Food & drink
Wed Apr 23 2008
In the handsome Deco room, Artisanal carries on the grand café tradition. Great acoustics muffle the roar of the crowd enjoying Terrance Brennan’s quality bistro fare. The oft-ordered fondue reflects the restaurant’s cheese focus: More than 250 varieties are offered to taste and take home. 2 Park Ave at 32nd St (212-725-8585). Mon–Fri 11:45am–10pm; Sat, Sun 11am–10pm.
When chef Andrew Carmellini hits his marks, he produces some awesome dishes. Diners in the big, loud glass cube—decorated with stainless steel, lacquer and Eames swivel aluminum chairs—are treated to such delicious starters as duck meatballs, featuring foie gras centers and a dried-cherry glaze. Secondi might include braised veal with polenta, while tiramisu with Meyer lemon crema and limoncello is a citrusy twist on the traditional dessert. 41 Madison Ave, entrance on 26th St between Madison Ave and Park Ave South (212-545-8555). Mon–Fri 11:45am–2:30pm, 5:30–11pm; Sat, Sun 5:30–11pm.
St. Louis native Danny Meyer’s barbecue joint tops the short list of Manhattan’s best ’cue contenders, with traditional Texas salt-and-pepper beef ribs, Memphis baby backs and Kansas City spare ribs on the menu. The atmosphere is sports-heavy and includes a prominent bourbon bar and galvanized-metal buckets for your bones. 116 E 27th St between Park Ave South and Lexington Ave (212-447-7733). Mon, Sun 11:30am–10pm; Tue–Thu 11:30am–11pm; Fri, Sat 11:30am–1am.
About as provincial as a ride on the 7 train, Country is a hit with city slickers. Designer David Rockwell has restored the original beaux-arts style of the space, uncovering architectural gems such as a tiled floor and a Tiffany-style green-and-white glass dome. An informal café and bar is located in a subterranean space, but the serious cooking takes place upstairs. You’ll be offered four or five options for each round of the four-course, $85 prix-fixe menu, featuring the likes of a dazzling shellfish velouté starter, and a veal entreé full of delicious bite-size morsels, including dried sweetbreads, veal cheeks and veal breast. Carlton Hotel, 90 Madison Ave at 29th St (212-889-7100). Tue–Sat 5:30–10pm.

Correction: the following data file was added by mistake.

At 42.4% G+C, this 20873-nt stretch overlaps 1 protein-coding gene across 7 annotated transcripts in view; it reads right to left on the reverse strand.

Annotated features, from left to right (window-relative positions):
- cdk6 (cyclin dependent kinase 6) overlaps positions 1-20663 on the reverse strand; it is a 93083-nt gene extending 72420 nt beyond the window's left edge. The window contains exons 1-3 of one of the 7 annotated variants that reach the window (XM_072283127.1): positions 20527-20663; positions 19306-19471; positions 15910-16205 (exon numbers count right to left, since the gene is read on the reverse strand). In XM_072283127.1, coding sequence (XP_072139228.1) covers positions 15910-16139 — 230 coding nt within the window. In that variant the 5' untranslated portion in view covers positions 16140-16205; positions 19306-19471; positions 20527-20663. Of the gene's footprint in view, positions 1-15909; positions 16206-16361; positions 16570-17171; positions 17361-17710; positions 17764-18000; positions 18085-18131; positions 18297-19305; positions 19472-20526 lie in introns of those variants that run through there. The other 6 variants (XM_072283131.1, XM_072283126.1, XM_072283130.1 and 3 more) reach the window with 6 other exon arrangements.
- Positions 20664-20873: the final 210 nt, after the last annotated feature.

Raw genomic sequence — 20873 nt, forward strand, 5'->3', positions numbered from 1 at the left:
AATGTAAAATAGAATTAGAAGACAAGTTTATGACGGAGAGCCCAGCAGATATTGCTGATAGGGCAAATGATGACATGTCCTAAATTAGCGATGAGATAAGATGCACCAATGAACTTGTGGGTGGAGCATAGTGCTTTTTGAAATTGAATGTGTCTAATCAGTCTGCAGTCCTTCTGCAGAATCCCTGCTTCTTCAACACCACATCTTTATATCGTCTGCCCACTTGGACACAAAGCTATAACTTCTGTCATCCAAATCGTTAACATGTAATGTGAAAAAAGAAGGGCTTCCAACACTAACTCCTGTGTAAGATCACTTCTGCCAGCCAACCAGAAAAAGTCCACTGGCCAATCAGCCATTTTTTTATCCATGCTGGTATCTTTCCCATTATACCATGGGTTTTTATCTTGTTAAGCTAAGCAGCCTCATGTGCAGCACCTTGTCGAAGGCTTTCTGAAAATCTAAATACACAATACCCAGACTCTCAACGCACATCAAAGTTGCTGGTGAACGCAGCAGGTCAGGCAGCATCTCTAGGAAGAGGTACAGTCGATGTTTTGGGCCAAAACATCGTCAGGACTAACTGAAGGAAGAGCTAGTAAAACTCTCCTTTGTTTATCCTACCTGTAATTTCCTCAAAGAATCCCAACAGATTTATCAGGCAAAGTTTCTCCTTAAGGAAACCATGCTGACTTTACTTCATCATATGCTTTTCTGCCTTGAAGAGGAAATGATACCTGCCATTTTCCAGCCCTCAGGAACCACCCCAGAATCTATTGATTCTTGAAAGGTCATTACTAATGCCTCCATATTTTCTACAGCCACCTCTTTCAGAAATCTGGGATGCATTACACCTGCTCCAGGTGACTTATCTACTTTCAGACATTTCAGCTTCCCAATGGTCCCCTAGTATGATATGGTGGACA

At celebrity chef Tom Colicchio’s culinary blockbuster, Craft (43 E 19th St between Broadway and Park Ave South, 212-780-0880), food lovers compose their own dishes from basic menu categories. At Colicchio’s less formal Craftbar, the concept and the mood are not so rigid. Pair foie gras with figs, octopus with chorizo, skate with tomato conserves and sweetbreads with vanilla beans. Desserts are nowhere as rich as the main courses, but the far-ranging wine list suggests elegant semi-sweet quaffs to close a memorable meal. 900 Broadway between 19th and 20th Sts (212-461-4300). Mon–Wed noon–10pm; Thu, Fri noon–11pm; Sat 10am–11pm; Sun 10am–10pm.
Eleven Madison Park
Chef Daniel Humm, winner of a 2007 Eat Out Award, has replaced the rustic New American menu at Danny Meyer’s vast Art Deco jewel with one that’s more refined and far-reaching. His lofty intentions are clear from the first bites: Creative hors d’oeuvres include a truffle-scented goat-cheese galette and a cornet of sweetbreads, which set the tone for the rest of the meal. Diners can choose between a three-course, four-course or prix-fixe menu. 11 Madison Ave at 24th St (212-889-0905). Mon–Thu, Sun 11:30am-2pm, 5:30–10pm; Fri–Sat 11:30am–2pm, 5:30–10:30pm.
Flatiron LoungeRed leather booths, mahogany tables and globe-shaped lamps amp up the vintage vibe at this Art Deco space with its 30-foot 1927 bar. Co-owner Julie Reiner’s notable mixology skills have made the place a destination, and her Beijing Peach (jasmine-infused vodka and white peach puree) is not to be missed. 37 W 19th St between Fifth and Sixth Aves (212-727-7741). Mon–Wed, Sun 5pm–2am; Thu–Sat 5pm–4am.
Fleur de Sel
Chef-owner Cyril Renaud favors simplicity over splash and tradition over trend, which is evident in his intimate, understated restaurant. If dreamy paintings of Brittany (by Renaud himself) don’t give away his origins, the menu will. Halibut comes with endives, bacon and a balsamic reduction. For dessert, crêpes are folded around caramelized apple slices and topped with Devonshire cream. 5 E 20th St between Fifth Ave and Broadway (212-460-9100). Mon–Sat noon–2pm, 5:30–10:30pm; Sun noon–2pm, 5–9pm.
The handoff from founding chef Tom Colicchio to Michael Anthony (Blue Hill at Stone Barns) carried the rarity of a papal succession, yet the farmhouse-style setting, with its intoxicating smell from the wood-burning oven, is still here. Colicchio and his hearty, meat-heavy fare are not, however; delicate constructions of vegetables and fish dominate the main dining room’s mandated $82 three-course prix fixe. 42 E 20th St between Broadway and Park Ave South (212-477-0777). Mon–Thu noon–2pm, 5:30–10pm; Fri noon–2pm, 5:30–11pm; Sat 5:30–11pm; Sun 5:30–10pm.
D.C. restaurateur Philippe Massoud’s stylish Lebanese eatery wouldn’t be out of place in cosmopolitan Beirut: Wood-paneled walls, pocked with windows and mirrors, create the impression of a giant kaleidoscope, and the menu is flush with elevated takes on the familiar. Lean lamb kebabs were near perfect, and a beautiful chankleech cheese-and-tomato salad was chopped fine with scallions, thyme and oregano—though the small portions left us craving more. 236 Fifth Ave between 27th and 28th Sts (212-683-2929). Mon–Wed 11:30am–2:30pm, 5:30–10:30pm; Thu, Fri 11:30am–2:30pm, 5:30–11pm; Sat 5:30–11:30pm; Sun 5:30–10pm.